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Pay Less Tax on Your Funds

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Andrew Tanzer, Senior Associate Editor,
Kiplinger.com
Monday, October 6, 2008; 12:00 AM

The nip of autumn is in the air, and that means it's time for many mutual fund companies to announce their capital-gains distributions. This has been a wretched year for the stock market, but because of the way funds work, you may still be on the hook for income taxes nextApril. Whether the market is up or down, it is a good time to consider the impact of taxes on your funds' returns and to look at funds that care about your tax bill.

Big bucks are at stake. The Investment Company Institute, the fund industry trade group, reports that some $6 trillion of fund assets rest in taxable accounts. In 2007, estimates research outfit Lipper, funds distributed a record $150 billion in capital gains, on which investors paid a record $34 billion in taxes.

Lipper calculates that the tax take for the average fund in 2007 was 1.7 percentage points, equal to 24% of the gain of the average U.S. stock fund that year. Research shows that over the decades, the hit for taxable investors in actively managed funds has averaged two points, or 20% of the stock market's long-term gains. That leakage exceeds the combined loss to commissions and management fees.

The rules for funds and taxes are complicated. Unlike capital gains from stocks, which are triggered and taxed only when you sell the shares, funds are required to pay out to shareholders essentially all earnings realized each year, as well as dividends they have collected from their holdings. Your fund may have lost money this year yet generated taxable distributions because it sold profitable positions.

Missing from the debate

What most discussions of funds and taxes neglect, however, is that distributions lower your future taxes. If you reinvest your distribution, as most investors do, you increase your tax basis, the figure on which you determine gains or losses when you sell your shares later (see The Scoop on Fund Distributions). If you don't reinvest, you will collect less when you sell than you would if there had been no payout. So in comparing tax-efficient funds with funds that pay large distributions, the issue generally isn't one of paying now as opposed to paying never; it's paying now versus paying later.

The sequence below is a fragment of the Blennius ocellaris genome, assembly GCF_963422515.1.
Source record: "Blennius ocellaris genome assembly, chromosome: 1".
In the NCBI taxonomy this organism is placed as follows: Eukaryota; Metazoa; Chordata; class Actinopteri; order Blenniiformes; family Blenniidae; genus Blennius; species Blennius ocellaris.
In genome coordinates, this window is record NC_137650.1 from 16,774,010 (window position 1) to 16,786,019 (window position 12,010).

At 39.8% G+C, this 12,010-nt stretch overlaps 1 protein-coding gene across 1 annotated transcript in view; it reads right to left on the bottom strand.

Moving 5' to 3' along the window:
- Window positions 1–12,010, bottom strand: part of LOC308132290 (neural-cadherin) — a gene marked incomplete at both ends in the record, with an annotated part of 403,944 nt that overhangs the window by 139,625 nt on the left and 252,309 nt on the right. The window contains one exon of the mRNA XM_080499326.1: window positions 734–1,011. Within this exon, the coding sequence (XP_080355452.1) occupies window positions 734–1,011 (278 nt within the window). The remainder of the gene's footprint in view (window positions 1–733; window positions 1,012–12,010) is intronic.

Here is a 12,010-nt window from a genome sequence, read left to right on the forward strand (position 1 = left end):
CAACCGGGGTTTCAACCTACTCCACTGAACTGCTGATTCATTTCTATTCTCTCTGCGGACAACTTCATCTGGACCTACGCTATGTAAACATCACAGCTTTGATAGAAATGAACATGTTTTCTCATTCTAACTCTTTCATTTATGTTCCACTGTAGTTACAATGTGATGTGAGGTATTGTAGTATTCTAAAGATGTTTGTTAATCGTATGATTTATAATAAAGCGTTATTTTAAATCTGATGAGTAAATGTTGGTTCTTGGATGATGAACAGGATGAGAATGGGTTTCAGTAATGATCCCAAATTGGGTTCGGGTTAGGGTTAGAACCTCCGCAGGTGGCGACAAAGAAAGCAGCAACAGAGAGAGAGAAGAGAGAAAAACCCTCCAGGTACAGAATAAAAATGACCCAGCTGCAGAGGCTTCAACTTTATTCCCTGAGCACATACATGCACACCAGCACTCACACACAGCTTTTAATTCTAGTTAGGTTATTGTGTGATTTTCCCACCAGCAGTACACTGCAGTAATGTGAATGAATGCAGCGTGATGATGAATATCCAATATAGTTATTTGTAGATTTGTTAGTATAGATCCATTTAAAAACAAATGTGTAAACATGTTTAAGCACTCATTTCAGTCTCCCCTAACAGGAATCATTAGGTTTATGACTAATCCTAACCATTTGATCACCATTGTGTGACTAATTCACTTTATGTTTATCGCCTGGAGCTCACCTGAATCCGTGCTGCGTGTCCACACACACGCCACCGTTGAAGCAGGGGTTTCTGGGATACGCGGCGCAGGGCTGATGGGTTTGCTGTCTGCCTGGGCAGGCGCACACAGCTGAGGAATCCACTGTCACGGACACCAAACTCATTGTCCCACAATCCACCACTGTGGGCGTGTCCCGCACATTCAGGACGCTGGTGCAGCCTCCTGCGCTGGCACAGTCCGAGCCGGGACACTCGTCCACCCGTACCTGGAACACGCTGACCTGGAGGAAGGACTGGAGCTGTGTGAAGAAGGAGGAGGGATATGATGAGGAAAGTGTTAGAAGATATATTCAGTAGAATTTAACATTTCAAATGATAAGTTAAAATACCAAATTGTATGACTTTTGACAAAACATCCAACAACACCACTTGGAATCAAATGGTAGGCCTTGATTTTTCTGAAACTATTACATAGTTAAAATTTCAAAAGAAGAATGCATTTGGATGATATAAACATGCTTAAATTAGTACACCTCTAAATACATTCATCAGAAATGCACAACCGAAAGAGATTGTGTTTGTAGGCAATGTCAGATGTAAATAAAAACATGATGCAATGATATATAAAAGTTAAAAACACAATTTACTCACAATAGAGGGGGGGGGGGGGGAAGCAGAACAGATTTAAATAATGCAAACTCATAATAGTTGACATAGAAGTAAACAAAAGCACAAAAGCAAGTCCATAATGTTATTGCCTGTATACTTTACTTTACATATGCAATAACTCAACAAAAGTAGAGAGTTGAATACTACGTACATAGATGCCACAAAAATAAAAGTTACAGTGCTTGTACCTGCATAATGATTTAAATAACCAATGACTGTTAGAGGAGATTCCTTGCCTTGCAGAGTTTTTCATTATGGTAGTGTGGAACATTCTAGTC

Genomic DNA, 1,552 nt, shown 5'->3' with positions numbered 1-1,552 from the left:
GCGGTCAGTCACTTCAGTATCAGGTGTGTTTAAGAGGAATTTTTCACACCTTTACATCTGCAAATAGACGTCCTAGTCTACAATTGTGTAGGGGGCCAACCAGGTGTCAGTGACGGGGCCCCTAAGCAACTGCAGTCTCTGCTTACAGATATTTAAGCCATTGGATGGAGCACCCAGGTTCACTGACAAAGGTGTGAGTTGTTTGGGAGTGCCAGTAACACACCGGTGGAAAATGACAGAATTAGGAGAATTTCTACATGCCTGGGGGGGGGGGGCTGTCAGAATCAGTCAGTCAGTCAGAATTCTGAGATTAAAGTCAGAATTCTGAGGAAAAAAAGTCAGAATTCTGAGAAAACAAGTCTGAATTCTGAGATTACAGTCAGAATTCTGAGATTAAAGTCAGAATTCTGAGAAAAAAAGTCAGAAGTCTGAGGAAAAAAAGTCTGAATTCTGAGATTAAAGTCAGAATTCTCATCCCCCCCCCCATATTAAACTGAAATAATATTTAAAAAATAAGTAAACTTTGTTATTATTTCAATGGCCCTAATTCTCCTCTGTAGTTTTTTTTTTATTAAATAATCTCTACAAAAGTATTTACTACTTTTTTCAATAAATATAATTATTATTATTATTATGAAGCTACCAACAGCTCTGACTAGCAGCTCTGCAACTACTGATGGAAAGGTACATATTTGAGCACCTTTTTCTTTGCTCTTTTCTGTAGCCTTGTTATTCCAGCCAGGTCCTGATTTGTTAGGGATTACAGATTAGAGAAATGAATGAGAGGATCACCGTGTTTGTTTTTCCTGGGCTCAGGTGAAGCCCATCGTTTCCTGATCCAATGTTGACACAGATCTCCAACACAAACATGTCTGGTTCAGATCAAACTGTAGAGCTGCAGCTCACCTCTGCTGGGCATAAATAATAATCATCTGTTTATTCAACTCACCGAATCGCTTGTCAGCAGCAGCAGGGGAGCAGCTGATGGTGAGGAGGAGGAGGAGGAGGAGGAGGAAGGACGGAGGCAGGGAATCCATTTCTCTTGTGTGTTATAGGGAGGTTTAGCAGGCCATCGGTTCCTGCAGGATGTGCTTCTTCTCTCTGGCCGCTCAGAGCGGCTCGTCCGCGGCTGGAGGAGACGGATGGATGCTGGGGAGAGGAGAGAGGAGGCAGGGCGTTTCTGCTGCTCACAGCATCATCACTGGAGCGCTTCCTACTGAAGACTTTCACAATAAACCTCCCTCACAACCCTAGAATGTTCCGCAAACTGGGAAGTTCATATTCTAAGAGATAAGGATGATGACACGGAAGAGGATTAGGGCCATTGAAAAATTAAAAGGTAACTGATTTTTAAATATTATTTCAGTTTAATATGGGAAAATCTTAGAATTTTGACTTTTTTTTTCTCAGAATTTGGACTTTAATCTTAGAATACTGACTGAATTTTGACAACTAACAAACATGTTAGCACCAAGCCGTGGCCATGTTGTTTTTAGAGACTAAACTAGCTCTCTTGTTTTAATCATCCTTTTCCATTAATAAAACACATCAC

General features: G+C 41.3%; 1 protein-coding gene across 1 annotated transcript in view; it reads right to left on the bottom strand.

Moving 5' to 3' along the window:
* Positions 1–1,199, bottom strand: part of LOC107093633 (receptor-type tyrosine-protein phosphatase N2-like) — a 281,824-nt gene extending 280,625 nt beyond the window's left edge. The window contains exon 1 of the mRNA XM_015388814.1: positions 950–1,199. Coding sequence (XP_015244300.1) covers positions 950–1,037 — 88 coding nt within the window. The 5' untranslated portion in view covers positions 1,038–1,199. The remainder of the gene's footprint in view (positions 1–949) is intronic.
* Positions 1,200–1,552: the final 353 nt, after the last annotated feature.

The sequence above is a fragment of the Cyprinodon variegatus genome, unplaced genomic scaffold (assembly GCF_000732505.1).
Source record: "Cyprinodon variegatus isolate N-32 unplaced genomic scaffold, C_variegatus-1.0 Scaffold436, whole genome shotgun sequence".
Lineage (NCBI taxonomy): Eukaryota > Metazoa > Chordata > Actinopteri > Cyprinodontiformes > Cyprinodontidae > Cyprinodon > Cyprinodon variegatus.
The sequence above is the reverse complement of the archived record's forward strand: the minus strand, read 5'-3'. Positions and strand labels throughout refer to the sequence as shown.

The bite from paying taxes to Uncle Sam on a regular basis is not trivial. Say you have a portfolio of $100,000. If you lose two percentage points a year to taxes and the portfolio compounds at 8%, you will have $126,000 after three years. If the money compounds at 10%, your funds will be worth $133,000, only 5.5% more than what you earned with an 8% annual return. But look at what happens if you let that $100,000 portfolio ride over 30 years, which is less than an investing lifetime: At 8% annualized, the portfolio expands to $1 million, but at 10% annualized, it compounds to $1.75 million, 75% more than if you lost two points to taxes each year.

Joel Dickson, of the Vanguard Group, says you should build tax efficiency into your long-term investment plan. After all, unlike stock-market or interest-rate movements, tax efficiency is a relatively controllable part of your investment program. And you should consider carefully whether each investment should reside in a taxable or tax-deferred account.

Ponder this long-term investment strategy for the stock portion of your taxable portfolio: Sock away a chunk of your core stock portfolio -- whether it's $10,000 or $500,000 -- in funds that minimize corrosive losses to taxes and hold them for an investing lifetime.

To understand the potential of such a strategy, consider a lofty ideal: By buying and holding funds that never pay out capital gains, you never pay capital-gains taxes. Under current law, the IRS offers two wonderful tax breaks for investors who master the challenge of compounding but not realizing capital gains over an investing lifetime: stepped-up basis and charitable contributions.

Under the step-up rules, the cost of an investor's stocks or funds is stepped up to their market value when he or she dies. Thus, if a $100,000 portfolio grows to $500,000 over time, your heirs' basis is stepped up to $500,000, and the $400,000 of capital appreciation goes completely untaxed.

If you donate appreciated funds to charity, you enjoy a double benefit. Say the fund's value has grown from $10,000 to $50,000. You pay no tax on the gains, and you can deduct the full value of the gift ($50,000) on your taxes. The donee receives a $50,000 asset with no capital-gains tax liability.


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© 2008 The Kiplinger Washington Editors

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